We associate the neck and upper back together, because most of the muscles that are associated with the neck either attach to, or are located in, the upper back. These muscles include the trapezius, the levator scapulae, the cervical paraspinal muscles and the scalenes, as well as others.
THE CAUSES OF NECK AND UPPER BACK PAIN
Most neck and upper back pain is caused by a combination of factors, including injury, poor posture, vertebral subluxations, stress, and in some instances, disc problems.
By far, the most common injury to the neck is a whiplash injury. Whiplash is caused by a sudden movement of the head, either backward, forward, or sideways, that results in the damage to the supporting muscles, ligaments and other connective tissues in the neck and upper back. Whether from a car accident, sports, or an accident at work, whiplash injuries need to be taken very seriously. Because symptoms of a whiplash injury can take weeks or months to manifest, it is easy to be fooled into thinking that you are not as injured as you really are. Too often people don’t seek treatment following a car accident or sports injury because they don’t feel hurt.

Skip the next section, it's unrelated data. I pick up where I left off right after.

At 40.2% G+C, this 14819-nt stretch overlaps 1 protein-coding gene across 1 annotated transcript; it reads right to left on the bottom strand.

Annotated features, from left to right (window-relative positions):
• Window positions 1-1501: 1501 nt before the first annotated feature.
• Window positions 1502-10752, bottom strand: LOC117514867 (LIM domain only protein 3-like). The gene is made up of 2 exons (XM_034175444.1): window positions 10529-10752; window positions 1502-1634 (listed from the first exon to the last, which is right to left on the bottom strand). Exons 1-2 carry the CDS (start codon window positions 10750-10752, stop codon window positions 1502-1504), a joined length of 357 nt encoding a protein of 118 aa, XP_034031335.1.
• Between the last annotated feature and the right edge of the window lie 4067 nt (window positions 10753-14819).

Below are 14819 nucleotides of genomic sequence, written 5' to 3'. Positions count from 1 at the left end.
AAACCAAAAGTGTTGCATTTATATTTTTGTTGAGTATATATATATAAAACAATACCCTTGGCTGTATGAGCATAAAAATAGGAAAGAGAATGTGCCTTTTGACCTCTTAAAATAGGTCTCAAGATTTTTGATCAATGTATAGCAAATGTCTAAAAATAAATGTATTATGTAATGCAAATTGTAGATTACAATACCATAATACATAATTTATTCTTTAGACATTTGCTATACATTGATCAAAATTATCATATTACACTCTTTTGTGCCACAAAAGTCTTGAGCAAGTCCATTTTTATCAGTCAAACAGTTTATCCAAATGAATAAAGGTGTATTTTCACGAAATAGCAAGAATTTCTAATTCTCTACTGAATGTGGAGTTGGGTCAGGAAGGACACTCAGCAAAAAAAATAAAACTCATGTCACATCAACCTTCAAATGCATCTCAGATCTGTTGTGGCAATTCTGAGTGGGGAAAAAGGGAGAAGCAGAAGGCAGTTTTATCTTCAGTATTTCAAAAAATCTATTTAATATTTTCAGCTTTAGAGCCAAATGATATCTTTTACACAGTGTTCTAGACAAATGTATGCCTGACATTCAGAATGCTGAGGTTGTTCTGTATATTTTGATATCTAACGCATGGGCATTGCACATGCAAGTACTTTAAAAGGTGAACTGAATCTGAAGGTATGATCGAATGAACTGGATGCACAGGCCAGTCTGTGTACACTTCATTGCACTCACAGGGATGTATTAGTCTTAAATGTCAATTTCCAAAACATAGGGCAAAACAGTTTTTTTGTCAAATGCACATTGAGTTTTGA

Unfortunately, by the time more serious complications develop, some of the damage from the injury may have become permanent. Numerous studies have shown that years after whiplash victims settle their insurance claims, roughly half of them state that they still suffer with symptoms from their injuries. If you have been in a motor vehicle or any other kind of accident, don’t assume that you escaped injury if you are not currently in pain. Get checked out by our experts.